HOLLYWOOD, CALIF. — Filmmaker George Miller admitted he felt a strange sense of deja vu when he first met with Tom Hardy to talk to the actor about tackling the title role in his “Mad Max: Fury Road” reboot of the dystopian, post-apocalyptic action series Miller had created more than three decades earlier.
“Tom was six weeks old when we started to shoot the first ‘Mad Max,’ but he had that same almost-undefinable special thing. Also, both Tom and Mel are both very skilled theater actors, both are very athletic. They also have this combination that is intriguing.
“They both have this kind of lovability to them — yet exude a sense of danger. They can give off that tension that they can add to a character, which they can get across without saying very much. That’s key in these ‘Mad Max’ movies, because there’s not a lot of dialogue. They both can tap into a volcanic energy that you need in these characters.”
When I sat down with Hardy a few moments later, I asked if he had touched base with Gibson — given he was picking up the mantle of the “Mad Max” franchise.
“I did sit down with Mel. We had lunch, actually. It was right before I went to Namibia to make ‘Fury Road,’ so the timing was excellent. We had a good chat. Actually, we didn’t really talk about ‘Mad Max,’ said Hardy with a sly smile. “We talked about many other things — personal things. Life, actually. But it was good. Just being around him and getting a sense of him as a man and observing his quiet strength was a good thing for me.”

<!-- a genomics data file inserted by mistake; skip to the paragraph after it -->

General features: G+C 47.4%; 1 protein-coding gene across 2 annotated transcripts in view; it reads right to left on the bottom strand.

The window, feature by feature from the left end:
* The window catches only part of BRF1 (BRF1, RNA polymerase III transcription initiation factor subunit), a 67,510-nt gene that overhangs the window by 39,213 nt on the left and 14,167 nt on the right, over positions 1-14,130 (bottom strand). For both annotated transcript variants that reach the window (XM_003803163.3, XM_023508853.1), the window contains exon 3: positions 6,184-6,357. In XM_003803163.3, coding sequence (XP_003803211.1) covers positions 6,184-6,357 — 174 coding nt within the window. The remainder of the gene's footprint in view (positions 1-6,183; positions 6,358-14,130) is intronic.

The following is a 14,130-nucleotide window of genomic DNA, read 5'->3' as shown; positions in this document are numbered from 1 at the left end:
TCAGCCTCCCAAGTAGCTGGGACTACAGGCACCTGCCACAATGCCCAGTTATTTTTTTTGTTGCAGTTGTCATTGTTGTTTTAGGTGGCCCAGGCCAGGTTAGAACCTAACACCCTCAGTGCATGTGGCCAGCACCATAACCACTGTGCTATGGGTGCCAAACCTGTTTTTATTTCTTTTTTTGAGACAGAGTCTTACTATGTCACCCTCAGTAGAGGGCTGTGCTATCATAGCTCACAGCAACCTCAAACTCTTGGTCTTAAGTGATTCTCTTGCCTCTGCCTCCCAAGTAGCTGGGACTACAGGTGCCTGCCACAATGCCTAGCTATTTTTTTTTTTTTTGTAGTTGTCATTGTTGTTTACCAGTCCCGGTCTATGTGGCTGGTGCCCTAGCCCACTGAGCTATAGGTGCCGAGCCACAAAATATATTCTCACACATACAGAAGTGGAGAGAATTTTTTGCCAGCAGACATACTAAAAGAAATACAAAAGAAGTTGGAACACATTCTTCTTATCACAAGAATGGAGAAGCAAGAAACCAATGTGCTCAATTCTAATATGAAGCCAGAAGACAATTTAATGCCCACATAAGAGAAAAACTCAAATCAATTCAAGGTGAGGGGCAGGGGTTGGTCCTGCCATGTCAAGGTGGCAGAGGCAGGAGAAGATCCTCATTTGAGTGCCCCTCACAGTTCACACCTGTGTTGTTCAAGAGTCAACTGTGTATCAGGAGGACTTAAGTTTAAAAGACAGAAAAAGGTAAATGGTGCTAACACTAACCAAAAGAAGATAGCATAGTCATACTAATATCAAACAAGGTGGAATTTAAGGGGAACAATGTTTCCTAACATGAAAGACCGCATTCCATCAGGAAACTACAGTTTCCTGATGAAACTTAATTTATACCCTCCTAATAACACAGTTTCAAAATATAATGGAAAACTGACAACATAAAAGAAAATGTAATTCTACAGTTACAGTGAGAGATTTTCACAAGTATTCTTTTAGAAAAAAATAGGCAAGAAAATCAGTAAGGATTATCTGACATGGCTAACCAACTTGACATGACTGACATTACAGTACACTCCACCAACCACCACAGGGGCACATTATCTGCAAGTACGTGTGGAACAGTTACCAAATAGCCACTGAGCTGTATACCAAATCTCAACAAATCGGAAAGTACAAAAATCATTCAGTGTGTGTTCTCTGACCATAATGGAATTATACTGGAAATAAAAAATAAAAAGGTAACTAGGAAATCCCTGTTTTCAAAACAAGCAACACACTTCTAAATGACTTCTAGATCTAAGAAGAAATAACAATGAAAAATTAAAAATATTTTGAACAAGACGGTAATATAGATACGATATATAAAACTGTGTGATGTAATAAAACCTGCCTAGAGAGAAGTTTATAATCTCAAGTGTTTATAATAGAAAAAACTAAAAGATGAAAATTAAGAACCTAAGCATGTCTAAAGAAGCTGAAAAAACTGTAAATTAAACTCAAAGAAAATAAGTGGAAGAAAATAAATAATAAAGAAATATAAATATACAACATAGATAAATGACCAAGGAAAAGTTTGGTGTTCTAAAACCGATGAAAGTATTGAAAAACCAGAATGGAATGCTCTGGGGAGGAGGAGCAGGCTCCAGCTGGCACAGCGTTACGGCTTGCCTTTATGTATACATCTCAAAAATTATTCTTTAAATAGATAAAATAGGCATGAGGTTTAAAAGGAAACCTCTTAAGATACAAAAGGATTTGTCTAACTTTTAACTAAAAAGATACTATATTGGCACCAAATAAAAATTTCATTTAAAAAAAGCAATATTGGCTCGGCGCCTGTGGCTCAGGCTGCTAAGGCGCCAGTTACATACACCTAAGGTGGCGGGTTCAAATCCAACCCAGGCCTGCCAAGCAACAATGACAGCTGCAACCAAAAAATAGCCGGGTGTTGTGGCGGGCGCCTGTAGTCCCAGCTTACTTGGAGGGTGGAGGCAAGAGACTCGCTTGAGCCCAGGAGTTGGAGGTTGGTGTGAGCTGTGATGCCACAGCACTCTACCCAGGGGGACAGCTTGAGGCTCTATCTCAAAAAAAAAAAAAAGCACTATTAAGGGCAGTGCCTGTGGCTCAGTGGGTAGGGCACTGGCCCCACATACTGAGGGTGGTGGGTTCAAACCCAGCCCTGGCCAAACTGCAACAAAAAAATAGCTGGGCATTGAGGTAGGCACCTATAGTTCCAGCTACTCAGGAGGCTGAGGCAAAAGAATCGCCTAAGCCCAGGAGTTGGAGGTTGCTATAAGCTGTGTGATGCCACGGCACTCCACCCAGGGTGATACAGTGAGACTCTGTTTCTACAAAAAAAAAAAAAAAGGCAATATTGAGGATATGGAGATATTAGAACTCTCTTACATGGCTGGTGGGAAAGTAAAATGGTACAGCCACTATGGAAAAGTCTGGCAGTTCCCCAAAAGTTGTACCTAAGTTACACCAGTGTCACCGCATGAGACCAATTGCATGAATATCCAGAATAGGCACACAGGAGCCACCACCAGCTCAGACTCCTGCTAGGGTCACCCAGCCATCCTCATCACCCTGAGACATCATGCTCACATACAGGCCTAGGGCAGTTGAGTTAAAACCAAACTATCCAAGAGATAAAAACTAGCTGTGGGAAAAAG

As for his female lead. Charlize Theron, who is cast as the elite Imperator, Furiosa — the first female action character in a “Mad Max” film — Miller used one word to describe her: “Fearless.”
“First of all you have to remember, she was a ballet dancer,” Miller said. “This film, being an action movie, requires that sort of discipline and skill. … Dancers are very spacially aware, so Charlize was perfect in that sense. [And] though she’s unmistakably a beautiful woman, she’s not afraid of shaving her head and downplaying her femininity to capture the essence of the role. As for shaving her head? That was her idea. She was the one to decide to do that.”
Miller stressed that though “Fury Road” is set some half-century in the future, or “perhaps even further out,” he was trying to capture a world that takes audiences “back to sort of neo-medieval, Dark Ages. … The story is very much like the American Western. A lot of people call these ‘Mad Max’ movies ‘Westerns on wheels.’ The great attraction of those stories is that they are allegories. You have a solitary man wandering in the wasteland, looking for something — endlessly searching for redemption or revenge or justice. He comes across various events that test him. The world is very, very spare. The early ‘Mad Max’ films were basically about everybody fighting over oil.
“In this case, it’s about fighting over water. Today the reality of water wars does not seem so far-fetched, does it?”